The events were constructed from multiple codes across deductive themes; i.e., event 4, which is found in the case below, consisted of codes from many different data coding points: for the first part, “rOpen develops a tTEM (towed TEM) system, mapping the geology to 50 m depth.” This first part originated from the accepted proposal and related to technology and innovation development. As for the second part of event 4, “The team gets access to selected farmers’ fields in the short off-season period. Based on the data the team collects and generates retention maps with the use of model simulations.” This was based on an observation from a workshop, and it appeared again during meetings and expert interviews. Codes belonged predominantly to the stakeholder engagement and more specifically stakeholders’ involvement, ownership, and participation with cross-coding to both technology development and implementation opportunities. The next part, “In dialog with farmers, agricultural advisors, and other scientists the team interprets the result and it indicates that targeted regulations are doable with the use of the tTEM technology. The stakeholders are optimistic about tTEM being part of the final concept. The codes that we used to generate this part of the event came from a scientific economic report made for the project and accounts from the expert interviews. The codes were analytically placed within the stakeholder engagement themes, more precisely stakeholder attitudes, participation, and involvement with cross-references to implementation. The last part of the event derives from meeting notes and expert interviews: “The agricultural sector is interested as they believe that this will provide opportunities for removing restrictions on the robust lands. The principal investigator (PI) team has much focus on meeting the needs and requests of the farmers in this period.” Codes from this last piece of the event were situated within stakeholder engagement of technology development. As for stakeholder engagement, code was primarily placed in stakeholder attitudes and interests, and in technology development, refinement, and solution-driven resource allocation. All events were analytically derived similarly through codes as event 4, as depicted above. This ensured a strong crossed-codes foundation when articulating the events.

4. Results–The Case of Danish N Management and the Innovation Project MapField

4.1. Historic Case Narratives

In the case study, we identified 11 events (E1–E11) that we considered important to when and why stakeholder engagement should be prioritized by the project management teams. Figure 1 below outlines these events derived from the case material and expert interviews. For each of the projects, we highlighted the importance of the different functions connected to innovation and stakeholder engagement. The latter is represented by the lines in the respective diagram.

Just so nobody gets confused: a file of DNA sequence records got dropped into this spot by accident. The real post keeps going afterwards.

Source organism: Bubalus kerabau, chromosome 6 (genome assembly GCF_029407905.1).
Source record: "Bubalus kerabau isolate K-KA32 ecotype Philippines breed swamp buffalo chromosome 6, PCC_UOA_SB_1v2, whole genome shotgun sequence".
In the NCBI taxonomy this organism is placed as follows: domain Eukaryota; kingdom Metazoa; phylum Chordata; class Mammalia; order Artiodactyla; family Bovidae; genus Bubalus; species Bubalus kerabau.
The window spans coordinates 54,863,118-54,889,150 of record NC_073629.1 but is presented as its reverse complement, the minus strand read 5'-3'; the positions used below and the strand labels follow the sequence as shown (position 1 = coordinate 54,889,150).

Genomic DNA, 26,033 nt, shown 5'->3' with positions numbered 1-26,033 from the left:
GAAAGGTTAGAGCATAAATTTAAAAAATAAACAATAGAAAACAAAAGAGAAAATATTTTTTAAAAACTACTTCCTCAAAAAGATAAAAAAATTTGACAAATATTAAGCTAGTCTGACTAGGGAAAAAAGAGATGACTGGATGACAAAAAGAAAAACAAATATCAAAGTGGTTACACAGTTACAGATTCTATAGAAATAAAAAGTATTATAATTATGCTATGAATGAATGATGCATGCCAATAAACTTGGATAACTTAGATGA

The diagrams show the level of perceived readiness from the public sector (top), compared with that of the farming industry (bottom). These ranged from a low to a medium level. The middle diagram outlines the projects’ focus for stakeholder engagement activities (upper or lower orientation), as well as the intensity of the stakeholder engagement activities. The centerline in the middle diagram indicates an equal distribution between the farming industry and the public sector. The events (E1 through E11) were related to their context, and are described in detail in the following sections; relevant parts that are related to stakeholder engagement are emphasized in bold text.

4.1.1. The NiCA Project (2010–2014)

The overall goal of this project was to add new knowledge about the development of cost-effective strategies for fulfilling the national goals in the EU Water Framework Directive, with a focus on also developing scientific knowledge for N retention. In doing so, the NiCA project aimed to identify robust agricultural areas for which only a limited part of the nitrate leached from the root zone reached the marine waters. The specific scientific objectives of the project were to further develop and quantify the ability to resolve near-surface, local-scale heterogeneity by using the geophysical methods MiniSkyTEM and magnetic resonance sounding (MRS) in work packages 4 and 2, respectively [80]. Following this, the project assessed the implication of obtaining knowledge on the heterogeneity of subsurface nitrate reduction. NiCA also developed and tested a couple of codes for simulation of nitrate leaching, transport, and reduction at catchment scale. Another task of NiCA was identifying the smallest potential scale at which a hydrological model could have the predicted capability. Lastly, the project assessed the benefits of implementing a more precise, local-scale agricultural regulation (dynamic/targeted regulation), as opposed to the national or large catchment scale (23 of average 1913 km2) used in the regulation at the time.